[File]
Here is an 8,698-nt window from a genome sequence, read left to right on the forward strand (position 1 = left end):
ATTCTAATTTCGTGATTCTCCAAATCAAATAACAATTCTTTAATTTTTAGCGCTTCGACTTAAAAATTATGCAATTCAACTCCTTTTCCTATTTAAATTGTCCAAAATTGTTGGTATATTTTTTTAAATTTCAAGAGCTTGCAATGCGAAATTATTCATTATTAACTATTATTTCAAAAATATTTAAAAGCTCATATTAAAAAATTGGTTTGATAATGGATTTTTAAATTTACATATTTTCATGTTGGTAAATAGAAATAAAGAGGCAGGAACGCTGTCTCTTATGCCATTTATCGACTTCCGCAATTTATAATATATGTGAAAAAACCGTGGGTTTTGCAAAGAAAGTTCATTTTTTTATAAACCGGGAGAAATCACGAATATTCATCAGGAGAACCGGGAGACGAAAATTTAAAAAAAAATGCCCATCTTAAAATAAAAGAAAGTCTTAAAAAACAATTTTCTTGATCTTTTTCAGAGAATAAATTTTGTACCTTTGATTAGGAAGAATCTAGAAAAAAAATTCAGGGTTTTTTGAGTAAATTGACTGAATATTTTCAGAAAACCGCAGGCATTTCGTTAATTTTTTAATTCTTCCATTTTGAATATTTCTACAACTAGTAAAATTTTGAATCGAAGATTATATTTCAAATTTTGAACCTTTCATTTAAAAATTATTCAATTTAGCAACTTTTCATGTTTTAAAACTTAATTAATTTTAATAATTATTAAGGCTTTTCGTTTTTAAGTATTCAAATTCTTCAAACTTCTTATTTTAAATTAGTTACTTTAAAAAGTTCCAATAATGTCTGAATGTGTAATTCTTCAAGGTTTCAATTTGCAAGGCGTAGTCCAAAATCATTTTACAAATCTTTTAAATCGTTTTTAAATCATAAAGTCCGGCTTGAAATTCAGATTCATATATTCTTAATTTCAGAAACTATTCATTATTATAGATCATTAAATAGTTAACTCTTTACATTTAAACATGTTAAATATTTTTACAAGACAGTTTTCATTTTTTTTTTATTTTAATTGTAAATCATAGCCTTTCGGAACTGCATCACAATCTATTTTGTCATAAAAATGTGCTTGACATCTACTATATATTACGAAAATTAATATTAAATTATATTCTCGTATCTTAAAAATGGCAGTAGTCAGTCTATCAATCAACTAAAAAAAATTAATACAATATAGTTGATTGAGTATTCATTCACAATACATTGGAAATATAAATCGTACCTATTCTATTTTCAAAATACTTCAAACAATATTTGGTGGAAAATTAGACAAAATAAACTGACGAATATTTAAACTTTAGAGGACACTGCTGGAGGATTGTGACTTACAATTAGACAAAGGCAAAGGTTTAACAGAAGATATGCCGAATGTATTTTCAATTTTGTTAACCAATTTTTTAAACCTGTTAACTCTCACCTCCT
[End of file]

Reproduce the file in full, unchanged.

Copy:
Here is an 8,698-nt window from a genome sequence, read left to right on the forward strand (position 1 = left end):
ATTCTAATTTCGTGATTCTCCAAATCAAATAACAATTCTTTAATTTTTAGCGCTTCGACTTAAAAATTATGCAATTCAACTCCTTTTCCTATTTAAATTGTCCAAAATTGTTGGTATATTTTTTTAAATTTCAAGAGCTTGCAATGCGAAATTATTCATTATTAACTATTATTTCAAAAATATTTAAAAGCTCATATTAAAAAATTGGTTTGATAATGGATTTTTAAATTTACATATTTTCATGTTGGTAAATAGAAATAAAGAGGCAGGAACGCTGTCTCTTATGCCATTTATCGACTTCCGCAATTTATAATATATGTGAAAAAACCGTGGGTTTTGCAAAGAAAGTTCATTTTTTTATAAACCGGGAGAAATCACGAATATTCATCAGGAGAACCGGGAGACGAAAATTTAAAAAAAAATGCCCATCTTAAAATAAAAGAAAGTCTTAAAAAACAATTTTCTTGATCTTTTTCAGAGAATAAATTTTGTACCTTTGATTAGGAAGAATCTAGAAAAAAAATTCAGGGTTTTTTGAGTAAATTGACTGAATATTTTCAGAAAACCGCAGGCATTTCGTTAATTTTTTAATTCTTCCATTTTGAATATTTCTACAACTAGTAAAATTTTGAATCGAAGATTATATTTCAAATTTTGAACCTTTCATTTAAAAATTATTCAATTTAGCAACTTTTCATGTTTTAAAACTTAATTAATTTTAATAATTATTAAGGCTTTTCGTTTTTAAGTATTCAAATTCTTCAAACTTCTTATTTTAAATTAGTTACTTTAAAAAGTTCCAATAATGTCTGAATGTGTAATTCTTCAAGGTTTCAATTTGCAAGGCGTAGTCCAAAATCATTTTACAAATCTTTTAAATCGTTTTTAAATCATAAAGTCCGGCTTGAAATTCAGATTCATATATTCTTAATTTCAGAAACTATTCATTATTATAGATCATTAAATAGTTAACTCTTTACATTTAAACATGTTAAATATTTTTACAAGACAGTTTTCATTTTTTTTTTATTTTAATTGTAAATCATAGCCTTTCGGAACTGCATCACAATCTATTTTGTCATAAAAATGTGCTTGACATCTACTATATATTACGAAAATTAATATTAAATTATATTCTCGTATCTTAAAAATGGCAGTAGTCAGTCTATCAATCAACTAAAAAAAATTAATACAATATAGTTGATTGAGTATTCATTCACAATACATTGGAAATATAAATCGTACCTATTCTATTTTCAAAATACTTCAAACAATATTTGGTGGAAAATTAGACAAAATAAACTGACGAATATTTAAACTTTAGAGGACACTGCTGGAGGATTGTGACTTACAATTAGACAAAGGCAAAGGTTTAACAGAAGATATGCCGAATGTATTTTCAATTTTGTTAACCAATTTTTTAAACCTGTTAACTCTCACCTCCT